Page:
Embodiments of a non-volatile charge trap memory device integrated with logic devices are described herein with reference to figures. However, particular embodiments may be practiced without one or more of these specific details, or in combination with other known methods, materials, and apparatuses. In the following description, numerous specific details are set forth, such as specific materials, dimensions and processes parameters etc. to provide a thorough understanding of the present invention. In other instances, well-known semiconductor design and fabrication techniques have not been described in particular detail to avoid unnecessarily obscuring the present invention. Reference throughout this specification to “an embodiment” means that a particular feature, structure, material, or characteristic described in connection with the embodiment is included in at least one embodiment of the invention. Thus, the appearances of the phrase “in an embodiment” in various places throughout this specification are not necessarily referring to the same embodiment of the invention. Furthermore, the particular features, structures, materials, or characteristics may be combined in any suitable manner in one or more embodiments.

Methods to fabricate a nonvolatile charge trap memory device are described herein. In the following description, numerous specific details are set forth, such as specific dimensions, in order to provide a thorough understanding of the present invention. It will be apparent to one skilled in the art that the present invention may be practiced without these specific details. In other instances, well-known processing steps, such as patterning steps or wet chemical cleans, are not described in detail in order to not unnecessarily obscure the present invention. Furthermore, it is to be understood that the various embodiments shown in the Figures are illustrative representations and are not necessarily drawn to scale.

Disclosed herein is a method to fabricate a nonvolatile charge trap memory device. A substrate may first be provided having a charge-trapping layer disposed thereon. In one embodiment, a portion of the charge-trapping layer is then oxidized to form a blocking dielectric layer above the charge-trapping layer by exposing the charge-trapping layer to a radical oxidation process.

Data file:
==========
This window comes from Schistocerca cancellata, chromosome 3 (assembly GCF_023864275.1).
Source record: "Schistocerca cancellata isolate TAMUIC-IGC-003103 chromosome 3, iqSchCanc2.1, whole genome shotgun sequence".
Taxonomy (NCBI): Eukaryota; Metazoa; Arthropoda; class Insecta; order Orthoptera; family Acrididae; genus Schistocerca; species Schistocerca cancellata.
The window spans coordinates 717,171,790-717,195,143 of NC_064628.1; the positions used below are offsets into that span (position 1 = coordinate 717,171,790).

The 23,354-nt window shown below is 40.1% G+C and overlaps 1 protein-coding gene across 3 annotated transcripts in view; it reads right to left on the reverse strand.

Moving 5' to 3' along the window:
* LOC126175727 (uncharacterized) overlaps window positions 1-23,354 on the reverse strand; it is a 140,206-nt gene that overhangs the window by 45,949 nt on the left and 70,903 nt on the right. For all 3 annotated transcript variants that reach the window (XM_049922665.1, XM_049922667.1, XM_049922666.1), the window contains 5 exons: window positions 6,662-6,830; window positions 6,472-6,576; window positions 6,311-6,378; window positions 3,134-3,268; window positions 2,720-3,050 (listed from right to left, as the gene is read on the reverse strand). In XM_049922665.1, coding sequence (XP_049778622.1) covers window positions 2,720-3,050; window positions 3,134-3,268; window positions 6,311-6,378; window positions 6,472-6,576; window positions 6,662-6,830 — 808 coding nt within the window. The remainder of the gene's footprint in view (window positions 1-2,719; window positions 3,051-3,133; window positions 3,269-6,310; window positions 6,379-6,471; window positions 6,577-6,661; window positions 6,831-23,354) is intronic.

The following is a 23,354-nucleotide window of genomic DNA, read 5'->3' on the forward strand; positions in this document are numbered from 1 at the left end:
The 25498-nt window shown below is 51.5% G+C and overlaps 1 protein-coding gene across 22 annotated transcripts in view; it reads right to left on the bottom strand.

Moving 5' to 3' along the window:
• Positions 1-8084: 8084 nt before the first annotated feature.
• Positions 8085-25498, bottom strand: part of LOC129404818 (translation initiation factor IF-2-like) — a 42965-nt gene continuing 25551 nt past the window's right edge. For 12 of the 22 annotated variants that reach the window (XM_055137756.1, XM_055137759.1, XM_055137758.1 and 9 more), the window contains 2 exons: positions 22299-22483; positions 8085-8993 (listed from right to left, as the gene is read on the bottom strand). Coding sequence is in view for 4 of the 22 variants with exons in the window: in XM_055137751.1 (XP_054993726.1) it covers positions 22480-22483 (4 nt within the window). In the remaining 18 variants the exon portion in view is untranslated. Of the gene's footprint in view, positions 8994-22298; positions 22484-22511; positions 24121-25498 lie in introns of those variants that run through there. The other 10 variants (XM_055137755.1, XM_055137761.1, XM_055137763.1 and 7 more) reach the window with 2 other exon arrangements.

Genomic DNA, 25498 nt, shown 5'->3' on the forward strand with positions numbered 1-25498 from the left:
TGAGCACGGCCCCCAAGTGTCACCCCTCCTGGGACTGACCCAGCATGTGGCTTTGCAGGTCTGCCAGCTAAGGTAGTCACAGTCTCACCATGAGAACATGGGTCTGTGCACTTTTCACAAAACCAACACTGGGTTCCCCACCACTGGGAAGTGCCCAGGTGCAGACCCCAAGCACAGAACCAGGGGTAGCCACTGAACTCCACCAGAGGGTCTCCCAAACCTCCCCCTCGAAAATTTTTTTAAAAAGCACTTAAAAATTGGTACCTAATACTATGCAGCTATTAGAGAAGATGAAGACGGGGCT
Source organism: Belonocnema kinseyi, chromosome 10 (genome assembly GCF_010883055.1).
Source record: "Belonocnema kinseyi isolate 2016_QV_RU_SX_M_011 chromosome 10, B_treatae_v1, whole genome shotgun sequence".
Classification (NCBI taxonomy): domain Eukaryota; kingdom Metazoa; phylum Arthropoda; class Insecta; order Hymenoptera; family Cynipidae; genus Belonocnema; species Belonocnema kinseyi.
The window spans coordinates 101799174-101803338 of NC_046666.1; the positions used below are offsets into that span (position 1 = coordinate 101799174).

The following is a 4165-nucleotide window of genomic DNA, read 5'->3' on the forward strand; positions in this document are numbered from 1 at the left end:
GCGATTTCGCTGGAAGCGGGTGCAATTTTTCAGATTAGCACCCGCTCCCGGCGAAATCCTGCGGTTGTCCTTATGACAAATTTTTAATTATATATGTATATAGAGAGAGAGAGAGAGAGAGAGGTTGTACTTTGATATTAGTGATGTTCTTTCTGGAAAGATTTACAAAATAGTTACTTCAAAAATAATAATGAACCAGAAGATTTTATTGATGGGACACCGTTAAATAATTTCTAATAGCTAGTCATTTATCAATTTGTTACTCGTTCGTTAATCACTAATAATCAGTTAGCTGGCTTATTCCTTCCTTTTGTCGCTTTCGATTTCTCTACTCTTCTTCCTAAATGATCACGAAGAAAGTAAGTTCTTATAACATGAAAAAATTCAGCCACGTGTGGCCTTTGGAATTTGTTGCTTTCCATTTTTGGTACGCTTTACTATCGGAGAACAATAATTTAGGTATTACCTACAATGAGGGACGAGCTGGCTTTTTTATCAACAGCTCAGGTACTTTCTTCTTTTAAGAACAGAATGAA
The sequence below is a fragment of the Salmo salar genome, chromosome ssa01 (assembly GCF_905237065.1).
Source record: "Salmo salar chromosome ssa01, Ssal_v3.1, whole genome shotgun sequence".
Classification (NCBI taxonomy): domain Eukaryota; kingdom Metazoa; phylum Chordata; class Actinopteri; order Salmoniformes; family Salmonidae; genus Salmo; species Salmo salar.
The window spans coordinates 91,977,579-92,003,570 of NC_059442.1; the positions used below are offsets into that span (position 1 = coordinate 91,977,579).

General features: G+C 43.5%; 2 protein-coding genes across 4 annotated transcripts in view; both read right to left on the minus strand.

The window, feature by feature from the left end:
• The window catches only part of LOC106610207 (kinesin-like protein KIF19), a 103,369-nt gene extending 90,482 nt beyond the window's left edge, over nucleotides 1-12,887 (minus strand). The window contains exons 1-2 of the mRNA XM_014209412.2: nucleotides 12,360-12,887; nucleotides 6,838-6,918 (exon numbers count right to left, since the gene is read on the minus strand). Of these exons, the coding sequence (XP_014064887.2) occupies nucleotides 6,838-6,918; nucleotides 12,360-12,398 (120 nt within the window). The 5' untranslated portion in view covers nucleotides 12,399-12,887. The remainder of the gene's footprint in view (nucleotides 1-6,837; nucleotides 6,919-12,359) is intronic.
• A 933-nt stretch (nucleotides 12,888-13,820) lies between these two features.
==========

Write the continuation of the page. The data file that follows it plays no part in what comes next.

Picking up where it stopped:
Formation of a dielectric layer by a radical oxidation process may provide higher quality films than processes involving steam growth, i.e. wet growth processes. Furthermore, a radical oxidation process carried out in a batch-processing chamber may provide high quality films without impacting the throughput (wafers/Hr) requirements that a fabrication facility may require. By carrying out the radical oxidation process at temperatures compatible with such a chamber, such as temperatures approximately in the range of 600-900 degrees Celsius, the thermal budget tolerated by the substrate and any other features on the substrate may not be impacted to the extent typical of processes over 1000 degrees Celsius. In accordance with an embodiment of the present invention, a radical oxidation process involving flowing hydrogen (H2) and oxygen (O2) gas into a batch-processing chamber is carried out to effect growth of a dielectric layer by oxidation consumption of an exposed substrate or film. In one embodiment, multiple radical oxidation processes are carried out to provide a tunnel dielectric layer and a blocking dielectric layer for a non-volatile charge trap memory device. These dielectric layers may be of very high quality, even at a reduced thickness. In one embodiment, the tunnel dielectric layer and the blocking dielectric layer are both denser and are composed of substantially fewer hydrogen atoms/cm3 than a tunnel dielectric layer or a blocking dielectric layer formed by wet oxidation techniques. In accordance with another embodiment of the present invention, a dielectric layer formed by carrying out a radical oxidation process is less susceptible to crystal plane orientation differences in the substrate from which it is grown. In one embodiment, the cornering effect caused by differential crystal plane oxidation rates is significantly reduced by forming a dielectric layer via a radical oxidation process.

A portion of a nonvolatile charge trap memory device may be fabricated by carrying out a radical oxidation process in a process chamber. In accordance with an embodiment of the present invention, the process chamber is a batch-processing chamber. FIG. 2 illustrates a cross-sectional view of an oxidation chamber of a batch-processing tool, in accordance with that embodiment. Referring to FIG. 2, a batch-processing chamber 200 includes a carrier apparatus 204 to hold a plurality of semiconductor wafers 202. In one embodiment, the batch-processing chamber is an oxidation chamber. In a specific embodiment, the process chamber is a low-pressure chemical vapor deposition chamber. The plurality of semiconductor wafers 202 may be arranged in such a way as to maximize exposure of each wafer to a radical oxidation process, while enabling the inclusion of a reasonable number of wafers (e.g. 25 wafers), to be processed in a single pass. It should be understood, however, that the present invention is not limited to a batch-processing chamber.

In an aspect of the present invention, a portion of a nonvolatile charge trap memory device is fabricated by a radical oxidation process. FIG. 3 depicts a Flowchart representing a series of operations in a method for fabricating a nonvolatile charge trap memory device, in accordance with an embodiment of the present invention. FIGS. 4A-4B illustrate cross-sectional views representing operations in the fabrication of a nonvolatile charge trap memory device, in accordance with an embodiment of the present invention.